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A cozy bookcase
Illustration by Laura Browning, University of Colorado, Denver

If you’re feeling like a bored bookworm this summer, have no fear!

With August fast approaching, the time has come to look toward the next wave of book releases coming down the pipeline. Here are 10 promising books to keep an eye out for in August, listed in alphabetical order.

1. “Carrie Soto Is Back” by Taylor Jenkins Reid

In recent months, Reid’s work has experienced a surge in popularity, in large part thanks to TikTok. Her previous books, most notably “The Seven Husbands of Evelyn Hugo,” “Daisy Jones and the Six,” and “Malibu Rising,” have become near-constant recommendations from social media influencers and bookstore employees alike. This upcoming release, which will be available to the general public on Aug. 30, chronicles the journey of world-renowned tennis player Carrie Soto as she returns to the court after over half a decade of retirement to defend her legacy. If the pattern set by Reid’s other books continues to hold, “Carrie Soto Is Back” will be a smash hit, and is definitely worth looking for in the near future.

2. “Diary of a Void” by Emi Yagi

Described as “thrillingly subversive,” Yagi’s debut novel tells the tale of a woman named Ms. Shibata; faced with gender-based mistreatment and discrimination at her workplace, she pretends to be pregnant, using her male coworkers’ ideas about pregnancy and expectant mothers to better her treatment in the workplace. However, as anyone who has ever watched “Glee” can attest to, faking a pregnancy is a very difficult task, and Ms. Shibata must grapple with the consequences of her actions as her lie begins to control her entire life. With the recent overturn of Roe v. Wade and the added baggage that comes with pregnancy, it is entirely possible that this work will be upsetting or feel tone-deaf. However, it also has the potential to be excellent, and that potential alone makes “Diary of a Void” worth picking up.

3. “Don’t Go To Sleep” by Bryce Moore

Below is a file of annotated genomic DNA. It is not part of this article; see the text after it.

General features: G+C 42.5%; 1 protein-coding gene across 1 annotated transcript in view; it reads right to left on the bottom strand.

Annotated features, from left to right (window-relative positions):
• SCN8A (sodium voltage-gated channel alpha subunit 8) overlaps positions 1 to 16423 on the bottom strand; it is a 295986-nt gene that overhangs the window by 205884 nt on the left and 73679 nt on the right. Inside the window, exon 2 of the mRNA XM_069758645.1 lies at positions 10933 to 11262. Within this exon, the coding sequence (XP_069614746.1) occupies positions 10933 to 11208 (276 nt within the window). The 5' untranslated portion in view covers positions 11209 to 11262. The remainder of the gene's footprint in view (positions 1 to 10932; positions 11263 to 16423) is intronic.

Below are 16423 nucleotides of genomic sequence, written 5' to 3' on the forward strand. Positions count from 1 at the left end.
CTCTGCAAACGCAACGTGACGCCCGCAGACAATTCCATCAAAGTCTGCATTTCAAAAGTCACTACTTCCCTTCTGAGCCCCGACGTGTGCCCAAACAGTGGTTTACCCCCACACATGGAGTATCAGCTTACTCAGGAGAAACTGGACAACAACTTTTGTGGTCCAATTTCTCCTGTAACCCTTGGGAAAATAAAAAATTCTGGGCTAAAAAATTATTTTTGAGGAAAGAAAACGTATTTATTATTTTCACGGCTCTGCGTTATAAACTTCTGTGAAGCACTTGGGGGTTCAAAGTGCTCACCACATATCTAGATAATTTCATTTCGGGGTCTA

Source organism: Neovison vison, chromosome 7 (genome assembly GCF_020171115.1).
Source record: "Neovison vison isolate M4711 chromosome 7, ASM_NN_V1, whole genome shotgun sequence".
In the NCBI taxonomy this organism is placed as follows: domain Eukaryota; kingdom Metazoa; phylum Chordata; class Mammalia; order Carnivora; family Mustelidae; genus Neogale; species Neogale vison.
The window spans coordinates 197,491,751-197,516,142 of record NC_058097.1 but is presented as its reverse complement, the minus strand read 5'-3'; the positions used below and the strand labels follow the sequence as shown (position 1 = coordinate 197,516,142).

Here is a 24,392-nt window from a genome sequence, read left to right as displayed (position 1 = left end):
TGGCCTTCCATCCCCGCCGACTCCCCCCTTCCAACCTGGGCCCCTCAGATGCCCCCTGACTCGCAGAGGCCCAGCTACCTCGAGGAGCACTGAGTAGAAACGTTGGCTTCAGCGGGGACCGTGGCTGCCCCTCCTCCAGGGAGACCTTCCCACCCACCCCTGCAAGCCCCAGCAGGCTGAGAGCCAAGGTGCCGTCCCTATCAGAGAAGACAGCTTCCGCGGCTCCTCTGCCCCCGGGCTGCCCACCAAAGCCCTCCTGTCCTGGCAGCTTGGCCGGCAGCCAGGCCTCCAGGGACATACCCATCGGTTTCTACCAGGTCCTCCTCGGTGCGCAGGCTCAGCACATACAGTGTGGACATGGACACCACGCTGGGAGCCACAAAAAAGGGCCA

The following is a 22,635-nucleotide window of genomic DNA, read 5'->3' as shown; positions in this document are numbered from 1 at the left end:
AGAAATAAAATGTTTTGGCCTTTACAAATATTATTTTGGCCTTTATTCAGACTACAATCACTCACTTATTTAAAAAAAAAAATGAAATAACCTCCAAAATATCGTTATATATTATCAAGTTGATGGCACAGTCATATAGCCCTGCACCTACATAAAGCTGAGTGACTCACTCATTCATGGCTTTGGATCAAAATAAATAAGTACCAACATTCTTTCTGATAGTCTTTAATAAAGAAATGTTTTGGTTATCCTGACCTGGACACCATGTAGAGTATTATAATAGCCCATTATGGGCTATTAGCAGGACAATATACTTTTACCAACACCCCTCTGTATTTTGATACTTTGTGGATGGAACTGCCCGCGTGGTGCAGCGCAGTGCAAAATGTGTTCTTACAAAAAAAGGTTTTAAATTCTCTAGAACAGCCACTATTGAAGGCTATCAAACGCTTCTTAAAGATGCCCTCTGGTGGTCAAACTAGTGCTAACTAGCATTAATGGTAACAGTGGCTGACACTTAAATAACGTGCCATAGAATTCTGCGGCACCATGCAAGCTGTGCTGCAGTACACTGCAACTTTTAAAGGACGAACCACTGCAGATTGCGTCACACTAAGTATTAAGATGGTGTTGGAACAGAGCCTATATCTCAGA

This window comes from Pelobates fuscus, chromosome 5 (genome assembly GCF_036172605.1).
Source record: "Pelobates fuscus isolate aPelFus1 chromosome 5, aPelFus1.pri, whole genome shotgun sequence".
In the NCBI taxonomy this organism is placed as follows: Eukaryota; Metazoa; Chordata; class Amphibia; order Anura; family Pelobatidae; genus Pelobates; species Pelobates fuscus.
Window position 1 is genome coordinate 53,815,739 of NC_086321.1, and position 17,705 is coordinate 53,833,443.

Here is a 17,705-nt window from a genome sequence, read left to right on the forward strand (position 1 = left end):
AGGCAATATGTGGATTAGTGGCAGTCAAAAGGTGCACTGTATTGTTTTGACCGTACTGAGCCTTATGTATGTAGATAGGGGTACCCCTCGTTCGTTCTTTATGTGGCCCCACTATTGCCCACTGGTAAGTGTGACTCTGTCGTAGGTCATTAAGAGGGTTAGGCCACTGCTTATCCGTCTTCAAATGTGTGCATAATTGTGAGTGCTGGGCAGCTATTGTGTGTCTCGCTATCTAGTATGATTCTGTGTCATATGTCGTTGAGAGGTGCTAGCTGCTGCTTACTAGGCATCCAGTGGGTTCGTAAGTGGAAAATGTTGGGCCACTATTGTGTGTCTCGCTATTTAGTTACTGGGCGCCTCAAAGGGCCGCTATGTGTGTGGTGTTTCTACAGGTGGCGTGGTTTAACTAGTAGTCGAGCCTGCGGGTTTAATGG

As a general rule, books that fall into the thriller category tend to be somewhat divisive — people either love them or hate them. Set in 1918 New Orleans, “Don’t Go To Sleep” takes what can sometimes feel like a tired genre and gives it a fresh historical twist. With an average Goodreads rating of 3.43 out of 5, it seems unlikely that this book will end up being a revelation, but for those who like historical fiction and serial killer sagas, this book could end up being a hidden gem.

4. “Fruit Punch” by Kendra Allen

The first nonfiction book on this list, “Fruit Punch” is a millennial memoir about the author’s experiences growing up as a Black female in Dallas, Texas. Fellow author Deesha Philyaw described the work as, “stunning, poetic, and absolutely devastating,” praise that is echoed when describing Allen’s two previous works as well. For a book that weaves together race, class, gender and geography with the expertise and precision that can only come from experience, look no further than “Fruit Punch” when it gets released.

5. “Haven” by Emma Donoghue

A survival story, Donoghue’s most recent novel is the story of three men — a priest and two monks — as they attempt to find a place to build a monastery. Donoghue, who is perhaps best known for writing “Room,” uses this work of historical fiction set in Ireland to grapple with adventure, faith and what it really means to make decisions in the name of God.